1.  You will learn how scientists use your data along with satellite data to understand our atmosphere.
  2.  You will be part of an international crew of citizen scientists gathering useful information about our earth.
Cloud in a Bottle Activities:

Have you ever wondered how clouds form? Make your own “cloud in a bottle”.

Cloud in a Bottle for Older Learners- This activity explores how air pressure and cloud formation are related.

Cloud in a Bottle Video

Cloud Identification Video



What fish share

Week of April 20th

There is an amazing variety of fish species living in many different habitats, from trout living in cold mountain streams to parrotfish living in tropical oceans. Even though there is great diversity among fish species, some general characteristics can be made about fish as a group.

Generally, fish have fins and a long, streamlined or narrow body that help them to swim easily through the water. The form, or shape, of a fish’s body and body parts, relates to their function, or how the parts work. Function also depends on form. This relationship exists in the natural world and also to things people invent and make.

A duck’s webbed feet help it to swim, and the streamlined shape of a submarine helps it move easily through the water. By observing and studying the different body parts of a fish, one can learn how the fish’s body functions, why the fish lives where it does, and how the fish is able

to get food. Making models is one way to learn about structures, their functions and how they behave under certain conditions. Models can be used to investigate how different types of fish fins help fish survive in their habitats. Making observations using models is one way to look at the world as a scientist.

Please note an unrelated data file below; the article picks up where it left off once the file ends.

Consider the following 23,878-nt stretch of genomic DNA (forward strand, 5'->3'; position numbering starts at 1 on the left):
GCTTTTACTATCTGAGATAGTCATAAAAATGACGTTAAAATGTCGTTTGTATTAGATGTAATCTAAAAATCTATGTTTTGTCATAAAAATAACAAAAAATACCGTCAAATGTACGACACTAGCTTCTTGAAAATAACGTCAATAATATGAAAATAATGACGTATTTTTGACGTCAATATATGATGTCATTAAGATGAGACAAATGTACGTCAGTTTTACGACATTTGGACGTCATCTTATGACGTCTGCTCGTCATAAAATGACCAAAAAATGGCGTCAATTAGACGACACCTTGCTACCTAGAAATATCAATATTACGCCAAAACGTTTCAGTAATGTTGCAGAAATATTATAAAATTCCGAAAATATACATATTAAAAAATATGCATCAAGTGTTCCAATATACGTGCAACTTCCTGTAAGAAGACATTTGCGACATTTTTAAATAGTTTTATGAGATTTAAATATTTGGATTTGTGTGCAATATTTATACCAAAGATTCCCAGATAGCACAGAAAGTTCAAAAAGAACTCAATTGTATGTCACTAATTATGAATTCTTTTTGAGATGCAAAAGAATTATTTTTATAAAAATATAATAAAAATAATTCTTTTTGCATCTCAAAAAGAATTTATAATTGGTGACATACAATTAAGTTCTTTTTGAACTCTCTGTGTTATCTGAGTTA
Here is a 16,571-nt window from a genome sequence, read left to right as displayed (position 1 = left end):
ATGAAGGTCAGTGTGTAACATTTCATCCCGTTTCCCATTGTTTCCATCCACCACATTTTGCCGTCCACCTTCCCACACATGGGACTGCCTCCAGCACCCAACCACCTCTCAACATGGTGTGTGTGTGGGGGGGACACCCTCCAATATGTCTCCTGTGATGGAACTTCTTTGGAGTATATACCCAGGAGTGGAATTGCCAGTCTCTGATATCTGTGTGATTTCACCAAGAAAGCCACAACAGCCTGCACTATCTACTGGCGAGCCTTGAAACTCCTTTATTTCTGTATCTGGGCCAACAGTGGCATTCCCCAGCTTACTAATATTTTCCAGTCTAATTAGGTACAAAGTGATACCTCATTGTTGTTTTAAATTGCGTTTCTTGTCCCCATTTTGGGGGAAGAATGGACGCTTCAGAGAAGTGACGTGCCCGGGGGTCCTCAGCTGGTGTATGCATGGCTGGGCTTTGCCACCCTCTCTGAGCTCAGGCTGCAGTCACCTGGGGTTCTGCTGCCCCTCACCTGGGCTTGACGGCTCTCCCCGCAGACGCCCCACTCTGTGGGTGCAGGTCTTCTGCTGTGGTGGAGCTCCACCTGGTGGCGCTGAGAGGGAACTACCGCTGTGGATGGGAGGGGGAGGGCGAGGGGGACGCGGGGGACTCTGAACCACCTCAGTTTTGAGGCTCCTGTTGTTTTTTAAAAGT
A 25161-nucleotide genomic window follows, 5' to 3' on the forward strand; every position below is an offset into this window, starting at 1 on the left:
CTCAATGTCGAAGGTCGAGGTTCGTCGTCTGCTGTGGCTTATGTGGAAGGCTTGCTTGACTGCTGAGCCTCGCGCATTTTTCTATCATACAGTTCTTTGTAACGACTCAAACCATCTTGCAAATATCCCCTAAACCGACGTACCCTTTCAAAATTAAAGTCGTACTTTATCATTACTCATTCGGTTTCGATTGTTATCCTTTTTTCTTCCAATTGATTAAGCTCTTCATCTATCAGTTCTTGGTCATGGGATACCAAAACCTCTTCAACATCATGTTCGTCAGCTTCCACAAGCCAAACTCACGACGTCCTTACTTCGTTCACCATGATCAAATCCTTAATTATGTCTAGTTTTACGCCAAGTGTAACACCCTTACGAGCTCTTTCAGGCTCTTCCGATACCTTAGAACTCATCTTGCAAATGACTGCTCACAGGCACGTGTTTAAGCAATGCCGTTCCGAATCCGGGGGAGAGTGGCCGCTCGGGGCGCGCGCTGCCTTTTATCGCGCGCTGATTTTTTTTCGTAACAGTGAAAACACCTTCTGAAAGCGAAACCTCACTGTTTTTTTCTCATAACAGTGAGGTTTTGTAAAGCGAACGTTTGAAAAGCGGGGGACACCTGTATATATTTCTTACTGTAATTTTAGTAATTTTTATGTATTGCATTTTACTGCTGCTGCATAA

Fish Fins

Fins are used to move, steer, stop and maintain position. Most fins are composed of fin rays covered by skin. The fin rays provide support and are necessary for fin movement. 

Trout have three unpaired fins: dorsal fin, anal fin and caudal fin. The dorsal and anal fins are essential in helping the fish stay upright. The caudal fin is the ‘tail’ of the fish and thrusts the fish through the water. It also acts as a rudder to steer the fish. 

Trout also have two paired fins: pectoral fins behind the gills and pelvic fins below and behind the pectoral fins. The pectoral fins act as brakes and help with side-to-side movement. The pelvic fins help with up and down movement.

Trout also possess an adipose fin which lacks fin rays. It is believed to help reduce drag and improve swimming efficiency.

For more information of fish fins check out this Fish Fin Presentation pdf.

Now that you know about the different fins, spend at least 10 minutes observing the fish swimming. Before you watch the video, write down what you think each fin will control.

Trout Underwater Relaxing Nature Background Video

Questions about fins?

  1. Observe how the fish move up, down, forward, backward, turn, stop and remain still.

  2. What happens when a fish moves its caudal fin?

  3. Pectoral fin?

  4. Dorsal and anal fins?

  5. Write a description of how the fins function to help the fish survive.

  6. Check the TIC page 70 to see if your ideas match with those of biologists.

Next week we will be making models of fish with fins using plastic bottles and plastic lids. Try to save some over the next week if you can. One liter water bottles, two litter pop bottles, and any round plastic bottle will work.

Nature Scavenger Hunt

Nature Scavenger Hunt

You can find most of these items in your own backyard in the spring. 

  • 2 different kinds of birds
  • Flowers starting to grow
  • Buds growing on a tree or bush
  • Something smooth and something rough
  • One yellow item
  • Two red items
  • One white item
  • A squirrel eating something
  • Listen for a bird and try to copy its sound
  • Tree seeds
  • 3 different types of trees
  • An animal that is not a bird or squirrel. Remember that insects and spiders are animals too.